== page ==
Volume 38, Issue 2
  • ISSN 0920-9034
  • E-ISSN: 1569-9870



This study investigates the language situation in Aruba, a Caribbean island that is part of the Kingdom of the Netherlands. The main home language in Aruba is Papiamento, a Spanish/Portuguese lexifier creole, but Dutch was the only official language for centuries. English and Spanish are also widely used due to immigration, tourism, and the media.

Carroll (200920102015) observes that Papiamento has high vitality, but also signals that speakers think that the language is under threat due to the increase in the use of English and Spanish. The aim of this study is to examine to what extent Carroll’s findings may be corroborated by a quantitative survey that accessed the views of a large group of people (809) from all over the island. The results indicate that Papiamento is the most frequently cited language regardless of backgrounds. People hold positive attitudes toward Papiamento and Aruban identity. Hence, our findings corroborate Carroll’s hypothesis that sentiments of language threat are mostly based in perception rather than in actual language use and attitudes.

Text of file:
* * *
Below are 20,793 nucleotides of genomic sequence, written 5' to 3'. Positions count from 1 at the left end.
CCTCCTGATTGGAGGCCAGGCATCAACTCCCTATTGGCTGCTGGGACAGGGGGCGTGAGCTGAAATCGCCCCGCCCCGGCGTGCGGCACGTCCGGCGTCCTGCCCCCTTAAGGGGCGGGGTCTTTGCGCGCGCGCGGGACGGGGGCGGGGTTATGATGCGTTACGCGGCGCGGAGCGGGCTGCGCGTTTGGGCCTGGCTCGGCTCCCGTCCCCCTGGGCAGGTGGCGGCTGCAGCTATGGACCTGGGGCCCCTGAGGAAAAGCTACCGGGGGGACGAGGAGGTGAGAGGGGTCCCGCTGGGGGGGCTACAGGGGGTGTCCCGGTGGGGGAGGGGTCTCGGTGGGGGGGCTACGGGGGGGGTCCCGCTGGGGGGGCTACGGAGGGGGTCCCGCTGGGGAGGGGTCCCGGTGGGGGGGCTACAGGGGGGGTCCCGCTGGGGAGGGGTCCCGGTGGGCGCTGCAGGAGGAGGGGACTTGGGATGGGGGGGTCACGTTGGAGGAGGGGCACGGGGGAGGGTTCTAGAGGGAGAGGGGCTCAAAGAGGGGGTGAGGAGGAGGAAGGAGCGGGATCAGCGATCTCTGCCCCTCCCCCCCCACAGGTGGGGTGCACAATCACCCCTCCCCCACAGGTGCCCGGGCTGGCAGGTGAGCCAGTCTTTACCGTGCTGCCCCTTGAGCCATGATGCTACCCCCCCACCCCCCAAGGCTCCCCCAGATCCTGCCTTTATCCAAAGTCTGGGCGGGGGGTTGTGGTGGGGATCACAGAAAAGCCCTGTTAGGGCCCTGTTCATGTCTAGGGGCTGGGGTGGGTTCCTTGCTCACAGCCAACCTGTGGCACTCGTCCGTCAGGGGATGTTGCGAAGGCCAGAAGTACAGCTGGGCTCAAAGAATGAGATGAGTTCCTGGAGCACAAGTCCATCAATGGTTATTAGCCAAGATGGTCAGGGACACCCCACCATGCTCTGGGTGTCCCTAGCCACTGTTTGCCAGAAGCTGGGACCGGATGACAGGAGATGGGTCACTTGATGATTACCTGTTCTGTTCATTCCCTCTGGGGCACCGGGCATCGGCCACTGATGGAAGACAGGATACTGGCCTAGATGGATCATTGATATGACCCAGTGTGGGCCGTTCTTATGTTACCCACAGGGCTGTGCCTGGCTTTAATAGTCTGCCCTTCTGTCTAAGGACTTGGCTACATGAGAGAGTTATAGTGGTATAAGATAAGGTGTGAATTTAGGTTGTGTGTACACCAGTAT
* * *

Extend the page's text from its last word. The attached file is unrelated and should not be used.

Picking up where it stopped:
Available under the CC BY 4.0 license.

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